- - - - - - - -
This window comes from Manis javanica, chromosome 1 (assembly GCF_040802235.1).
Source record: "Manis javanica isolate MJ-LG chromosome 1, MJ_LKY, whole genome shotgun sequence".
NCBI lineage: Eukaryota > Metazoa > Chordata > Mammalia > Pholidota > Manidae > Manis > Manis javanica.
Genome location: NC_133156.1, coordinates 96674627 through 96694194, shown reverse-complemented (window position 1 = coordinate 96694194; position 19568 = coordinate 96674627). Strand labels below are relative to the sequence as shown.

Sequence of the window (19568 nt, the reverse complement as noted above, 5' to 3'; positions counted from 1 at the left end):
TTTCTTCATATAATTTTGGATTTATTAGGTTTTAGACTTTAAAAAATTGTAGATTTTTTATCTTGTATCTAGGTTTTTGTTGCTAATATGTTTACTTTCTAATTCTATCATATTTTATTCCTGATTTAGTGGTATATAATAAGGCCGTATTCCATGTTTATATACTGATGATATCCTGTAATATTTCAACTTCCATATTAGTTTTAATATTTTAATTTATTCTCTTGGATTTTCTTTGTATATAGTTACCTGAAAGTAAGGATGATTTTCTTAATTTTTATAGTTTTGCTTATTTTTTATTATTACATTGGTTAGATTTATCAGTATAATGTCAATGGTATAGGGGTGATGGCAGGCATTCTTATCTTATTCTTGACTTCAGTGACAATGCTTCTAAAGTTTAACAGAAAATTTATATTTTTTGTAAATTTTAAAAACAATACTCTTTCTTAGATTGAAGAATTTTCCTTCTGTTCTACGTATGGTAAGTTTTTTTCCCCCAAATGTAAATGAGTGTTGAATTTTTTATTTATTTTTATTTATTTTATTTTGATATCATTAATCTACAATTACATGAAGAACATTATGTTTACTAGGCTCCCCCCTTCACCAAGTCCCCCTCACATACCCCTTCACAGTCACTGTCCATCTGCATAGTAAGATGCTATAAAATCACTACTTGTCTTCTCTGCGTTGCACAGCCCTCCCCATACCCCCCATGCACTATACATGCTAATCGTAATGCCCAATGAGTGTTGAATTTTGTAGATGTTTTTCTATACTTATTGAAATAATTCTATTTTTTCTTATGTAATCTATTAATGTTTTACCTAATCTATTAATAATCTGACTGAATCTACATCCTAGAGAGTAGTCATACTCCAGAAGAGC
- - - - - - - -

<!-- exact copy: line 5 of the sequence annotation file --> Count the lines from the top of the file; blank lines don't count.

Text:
Sequence of the window (19568 nt, the reverse complement as noted above, 5' to 3'; positions counted from 1 at the left end):